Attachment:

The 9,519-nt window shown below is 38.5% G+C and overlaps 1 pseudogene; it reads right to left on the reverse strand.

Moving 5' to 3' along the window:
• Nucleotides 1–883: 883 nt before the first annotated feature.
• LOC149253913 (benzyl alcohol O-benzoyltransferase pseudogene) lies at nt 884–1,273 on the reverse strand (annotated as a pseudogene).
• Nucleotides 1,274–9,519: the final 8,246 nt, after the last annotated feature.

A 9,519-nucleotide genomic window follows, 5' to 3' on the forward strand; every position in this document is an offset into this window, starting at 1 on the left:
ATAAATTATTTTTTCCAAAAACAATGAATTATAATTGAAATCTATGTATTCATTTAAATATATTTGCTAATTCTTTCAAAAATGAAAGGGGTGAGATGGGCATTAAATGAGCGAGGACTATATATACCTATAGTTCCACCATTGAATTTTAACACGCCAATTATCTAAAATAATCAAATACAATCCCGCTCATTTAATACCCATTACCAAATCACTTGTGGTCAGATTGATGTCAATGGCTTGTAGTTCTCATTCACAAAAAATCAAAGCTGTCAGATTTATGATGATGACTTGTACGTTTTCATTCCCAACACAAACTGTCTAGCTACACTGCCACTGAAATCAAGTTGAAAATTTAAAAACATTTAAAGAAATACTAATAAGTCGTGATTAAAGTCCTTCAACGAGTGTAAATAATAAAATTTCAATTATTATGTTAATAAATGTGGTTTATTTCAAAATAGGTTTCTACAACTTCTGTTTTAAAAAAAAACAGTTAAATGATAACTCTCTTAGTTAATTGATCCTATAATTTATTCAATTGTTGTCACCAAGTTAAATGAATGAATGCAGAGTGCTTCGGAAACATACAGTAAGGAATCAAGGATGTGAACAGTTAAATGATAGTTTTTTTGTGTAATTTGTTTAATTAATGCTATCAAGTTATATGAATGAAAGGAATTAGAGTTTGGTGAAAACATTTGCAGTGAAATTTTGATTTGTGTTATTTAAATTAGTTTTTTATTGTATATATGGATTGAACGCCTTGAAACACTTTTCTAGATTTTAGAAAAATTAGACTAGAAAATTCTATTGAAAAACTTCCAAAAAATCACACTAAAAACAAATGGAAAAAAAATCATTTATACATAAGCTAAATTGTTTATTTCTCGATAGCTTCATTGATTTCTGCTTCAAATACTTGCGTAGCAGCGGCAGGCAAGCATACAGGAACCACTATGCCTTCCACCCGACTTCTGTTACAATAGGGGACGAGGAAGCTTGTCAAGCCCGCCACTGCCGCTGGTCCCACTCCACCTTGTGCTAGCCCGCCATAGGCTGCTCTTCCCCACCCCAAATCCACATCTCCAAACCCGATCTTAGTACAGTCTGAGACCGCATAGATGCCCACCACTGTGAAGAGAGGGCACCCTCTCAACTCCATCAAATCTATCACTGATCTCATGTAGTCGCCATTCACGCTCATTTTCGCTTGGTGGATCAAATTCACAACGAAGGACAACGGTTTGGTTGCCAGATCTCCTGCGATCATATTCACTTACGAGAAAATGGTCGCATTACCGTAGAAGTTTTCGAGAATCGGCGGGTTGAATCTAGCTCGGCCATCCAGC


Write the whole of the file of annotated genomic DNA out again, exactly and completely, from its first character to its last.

The 9,519-nt window shown below is 38.5% G+C and overlaps 1 pseudogene; it reads right to left on the reverse strand.

Moving 5' to 3' along the window:
• Nucleotides 1–883: 883 nt before the first annotated feature.
• LOC149253913 (benzyl alcohol O-benzoyltransferase pseudogene) lies at nt 884–1,273 on the reverse strand (annotated as a pseudogene).
• Nucleotides 1,274–9,519: the final 8,246 nt, after the last annotated feature.

A 9,519-nucleotide genomic window follows, 5' to 3' on the forward strand; every position in this document is an offset into this window, starting at 1 on the left:
ATAAATTATTTTTTCCAAAAACAATGAATTATAATTGAAATCTATGTATTCATTTAAATATATTTGCTAATTCTTTCAAAAATGAAAGGGGTGAGATGGGCATTAAATGAGCGAGGACTATATATACCTATAGTTCCACCATTGAATTTTAACACGCCAATTATCTAAAATAATCAAATACAATCCCGCTCATTTAATACCCATTACCAAATCACTTGTGGTCAGATTGATGTCAATGGCTTGTAGTTCTCATTCACAAAAAATCAAAGCTGTCAGATTTATGATGATGACTTGTACGTTTTCATTCCCAACACAAACTGTCTAGCTACACTGCCACTGAAATCAAGTTGAAAATTTAAAAACATTTAAAGAAATACTAATAAGTCGTGATTAAAGTCCTTCAACGAGTGTAAATAATAAAATTTCAATTATTATGTTAATAAATGTGGTTTATTTCAAAATAGGTTTCTACAACTTCTGTTTTAAAAAAAAACAGTTAAATGATAACTCTCTTAGTTAATTGATCCTATAATTTATTCAATTGTTGTCACCAAGTTAAATGAATGAATGCAGAGTGCTTCGGAAACATACAGTAAGGAATCAAGGATGTGAACAGTTAAATGATAGTTTTTTTGTGTAATTTGTTTAATTAATGCTATCAAGTTATATGAATGAAAGGAATTAGAGTTTGGTGAAAACATTTGCAGTGAAATTTTGATTTGTGTTATTTAAATTAGTTTTTTATTGTATATATGGATTGAACGCCTTGAAACACTTTTCTAGATTTTAGAAAAATTAGACTAGAAAATTCTATTGAAAAACTTCCAAAAAATCACACTAAAAACAAATGGAAAAAAAATCATTTATACATAAGCTAAATTGTTTATTTCTCGATAGCTTCATTGATTTCTGCTTCAAATACTTGCGTAGCAGCGGCAGGCAAGCATACAGGAACCACTATGCCTTCCACCCGACTTCTGTTACAATAGGGGACGAGGAAGCTTGTCAAGCCCGCCACTGCCGCTGGTCCCACTCCACCTTGTGCTAGCCCGCCATAGGCTGCTCTTCCCCACCCCAAATCCACATCTCCAAACCCGATCTTAGTACAGTCTGAGACCGCATAGATGCCCACCACTGTGAAGAGAGGGCACCCTCTCAACTCCATCAAATCTATCACTGATCTCATGTAGTCGCCATTCACGCTCATTTTCGCTTGGTGGATCAAATTCACAACGAAGGACAACGGTTTGGTTGCCAGATCTCCTGCGATCATATTCACTTACGAGAAAATGGTCGCATTACCGTAGAAGTTTTCGAGAATCGGCGGGTTGAATCTAGCTCGGCCATCCAGC